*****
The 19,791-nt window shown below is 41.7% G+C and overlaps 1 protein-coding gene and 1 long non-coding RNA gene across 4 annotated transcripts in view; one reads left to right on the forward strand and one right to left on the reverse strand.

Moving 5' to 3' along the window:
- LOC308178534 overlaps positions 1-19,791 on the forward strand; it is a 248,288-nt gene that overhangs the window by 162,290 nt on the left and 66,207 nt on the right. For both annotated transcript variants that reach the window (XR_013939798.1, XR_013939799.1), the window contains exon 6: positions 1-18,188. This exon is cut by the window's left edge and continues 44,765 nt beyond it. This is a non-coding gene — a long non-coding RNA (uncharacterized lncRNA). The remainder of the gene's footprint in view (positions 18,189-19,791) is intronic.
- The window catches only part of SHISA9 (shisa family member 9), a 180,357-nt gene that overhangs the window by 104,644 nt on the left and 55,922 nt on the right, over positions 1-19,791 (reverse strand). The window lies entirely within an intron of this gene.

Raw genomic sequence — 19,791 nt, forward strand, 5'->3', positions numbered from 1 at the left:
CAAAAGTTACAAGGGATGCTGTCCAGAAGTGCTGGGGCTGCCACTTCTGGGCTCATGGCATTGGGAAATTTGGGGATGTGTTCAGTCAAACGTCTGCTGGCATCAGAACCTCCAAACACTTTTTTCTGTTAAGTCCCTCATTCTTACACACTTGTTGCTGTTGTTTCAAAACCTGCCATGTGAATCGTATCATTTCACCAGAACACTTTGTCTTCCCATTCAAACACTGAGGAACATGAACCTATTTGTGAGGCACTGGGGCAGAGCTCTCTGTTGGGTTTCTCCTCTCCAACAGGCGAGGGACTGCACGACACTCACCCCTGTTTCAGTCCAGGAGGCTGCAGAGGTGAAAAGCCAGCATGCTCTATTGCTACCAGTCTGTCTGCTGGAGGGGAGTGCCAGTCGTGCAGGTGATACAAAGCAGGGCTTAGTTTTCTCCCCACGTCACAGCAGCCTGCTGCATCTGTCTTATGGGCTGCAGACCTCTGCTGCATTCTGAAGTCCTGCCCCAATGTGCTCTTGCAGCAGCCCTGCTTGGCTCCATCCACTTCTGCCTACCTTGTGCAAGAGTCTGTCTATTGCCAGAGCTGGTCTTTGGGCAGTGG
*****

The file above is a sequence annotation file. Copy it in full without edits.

The 19,791-nt window shown below is 41.7% G+C and overlaps 1 protein-coding gene and 1 long non-coding RNA gene across 4 annotated transcripts in view; one reads left to right on the forward strand and one right to left on the reverse strand.

Moving 5' to 3' along the window:
- LOC308178534 overlaps positions 1-19,791 on the forward strand; it is a 248,288-nt gene that overhangs the window by 162,290 nt on the left and 66,207 nt on the right. For both annotated transcript variants that reach the window (XR_013939798.1, XR_013939799.1), the window contains exon 6: positions 1-18,188. This exon is cut by the window's left edge and continues 44,765 nt beyond it. This is a non-coding gene — a long non-coding RNA (uncharacterized lncRNA). The remainder of the gene's footprint in view (positions 18,189-19,791) is intronic.
- The window catches only part of SHISA9 (shisa family member 9), a 180,357-nt gene that overhangs the window by 104,644 nt on the left and 55,922 nt on the right, over positions 1-19,791 (reverse strand). The window lies entirely within an intron of this gene.

Raw genomic sequence — 19,791 nt, forward strand, 5'->3', positions numbered from 1 at the left:
CAAAAGTTACAAGGGATGCTGTCCAGAAGTGCTGGGGCTGCCACTTCTGGGCTCATGGCATTGGGAAATTTGGGGATGTGTTCAGTCAAACGTCTGCTGGCATCAGAACCTCCAAACACTTTTTTCTGTTAAGTCCCTCATTCTTACACACTTGTTGCTGTTGTTTCAAAACCTGCCATGTGAATCGTATCATTTCACCAGAACACTTTGTCTTCCCATTCAAACACTGAGGAACATGAACCTATTTGTGAGGCACTGGGGCAGAGCTCTCTGTTGGGTTTCTCCTCTCCAACAGGCGAGGGACTGCACGACACTCACCCCTGTTTCAGTCCAGGAGGCTGCAGAGGTGAAAAGCCAGCATGCTCTATTGCTACCAGTCTGTCTGCTGGAGGGGAGTGCCAGTCGTGCAGGTGATACAAAGCAGGGCTTAGTTTTCTCCCCACGTCACAGCAGCCTGCTGCATCTGTCTTATGGGCTGCAGACCTCTGCTGCATTCTGAAGTCCTGCCCCAATGTGCTCTTGCAGCAGCCCTGCTTGGCTCCATCCACTTCTGCCTACCTTGTGCAAGAGTCTGTCTATTGCCAGAGCTGGTCTTTGGGCAGTGG